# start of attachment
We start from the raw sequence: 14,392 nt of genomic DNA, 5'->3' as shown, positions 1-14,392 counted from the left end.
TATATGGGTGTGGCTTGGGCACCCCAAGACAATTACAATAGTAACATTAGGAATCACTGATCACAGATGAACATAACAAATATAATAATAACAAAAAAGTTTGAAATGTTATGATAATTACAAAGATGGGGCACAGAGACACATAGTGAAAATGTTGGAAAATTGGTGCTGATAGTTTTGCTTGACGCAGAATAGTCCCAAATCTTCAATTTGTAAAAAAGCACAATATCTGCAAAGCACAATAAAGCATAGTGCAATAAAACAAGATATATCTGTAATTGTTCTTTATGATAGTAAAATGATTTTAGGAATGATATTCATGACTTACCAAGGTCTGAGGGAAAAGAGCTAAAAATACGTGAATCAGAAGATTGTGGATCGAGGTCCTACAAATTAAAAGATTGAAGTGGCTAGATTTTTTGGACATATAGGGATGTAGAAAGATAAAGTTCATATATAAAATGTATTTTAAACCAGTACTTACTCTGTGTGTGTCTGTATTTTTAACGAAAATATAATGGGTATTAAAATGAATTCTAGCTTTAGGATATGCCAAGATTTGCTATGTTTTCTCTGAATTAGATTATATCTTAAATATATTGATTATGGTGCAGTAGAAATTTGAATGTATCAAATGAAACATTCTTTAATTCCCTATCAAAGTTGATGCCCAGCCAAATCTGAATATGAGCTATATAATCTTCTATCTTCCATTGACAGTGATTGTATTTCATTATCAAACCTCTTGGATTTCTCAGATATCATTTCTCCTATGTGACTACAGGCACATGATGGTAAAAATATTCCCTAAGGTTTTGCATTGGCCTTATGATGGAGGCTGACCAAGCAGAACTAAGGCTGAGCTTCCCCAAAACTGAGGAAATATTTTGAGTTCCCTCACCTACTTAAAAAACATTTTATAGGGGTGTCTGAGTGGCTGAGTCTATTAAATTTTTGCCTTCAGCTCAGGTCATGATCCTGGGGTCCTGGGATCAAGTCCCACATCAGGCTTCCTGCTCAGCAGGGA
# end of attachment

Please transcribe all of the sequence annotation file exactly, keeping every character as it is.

We start from the raw sequence: 14,392 nt of genomic DNA, 5'->3' as shown, positions 1-14,392 counted from the left end.
TATATGGGTGTGGCTTGGGCACCCCAAGACAATTACAATAGTAACATTAGGAATCACTGATCACAGATGAACATAACAAATATAATAATAACAAAAAAGTTTGAAATGTTATGATAATTACAAAGATGGGGCACAGAGACACATAGTGAAAATGTTGGAAAATTGGTGCTGATAGTTTTGCTTGACGCAGAATAGTCCCAAATCTTCAATTTGTAAAAAAGCACAATATCTGCAAAGCACAATAAAGCATAGTGCAATAAAACAAGATATATCTGTAATTGTTCTTTATGATAGTAAAATGATTTTAGGAATGATATTCATGACTTACCAAGGTCTGAGGGAAAAGAGCTAAAAATACGTGAATCAGAAGATTGTGGATCGAGGTCCTACAAATTAAAAGATTGAAGTGGCTAGATTTTTTGGACATATAGGGATGTAGAAAGATAAAGTTCATATATAAAATGTATTTTAAACCAGTACTTACTCTGTGTGTGTCTGTATTTTTAACGAAAATATAATGGGTATTAAAATGAATTCTAGCTTTAGGATATGCCAAGATTTGCTATGTTTTCTCTGAATTAGATTATATCTTAAATATATTGATTATGGTGCAGTAGAAATTTGAATGTATCAAATGAAACATTCTTTAATTCCCTATCAAAGTTGATGCCCAGCCAAATCTGAATATGAGCTATATAATCTTCTATCTTCCATTGACAGTGATTGTATTTCATTATCAAACCTCTTGGATTTCTCAGATATCATTTCTCCTATGTGACTACAGGCACATGATGGTAAAAATATTCCCTAAGGTTTTGCATTGGCCTTATGATGGAGGCTGACCAAGCAGAACTAAGGCTGAGCTTCCCCAAAACTGAGGAAATATTTTGAGTTCCCTCACCTACTTAAAAAACATTTTATAGGGGTGTCTGAGTGGCTGAGTCTATTAAATTTTTGCCTTCAGCTCAGGTCATGATCCTGGGGTCCTGGGATCAAGTCCCACATCAGGCTTCCTGCTCAGCAGGGA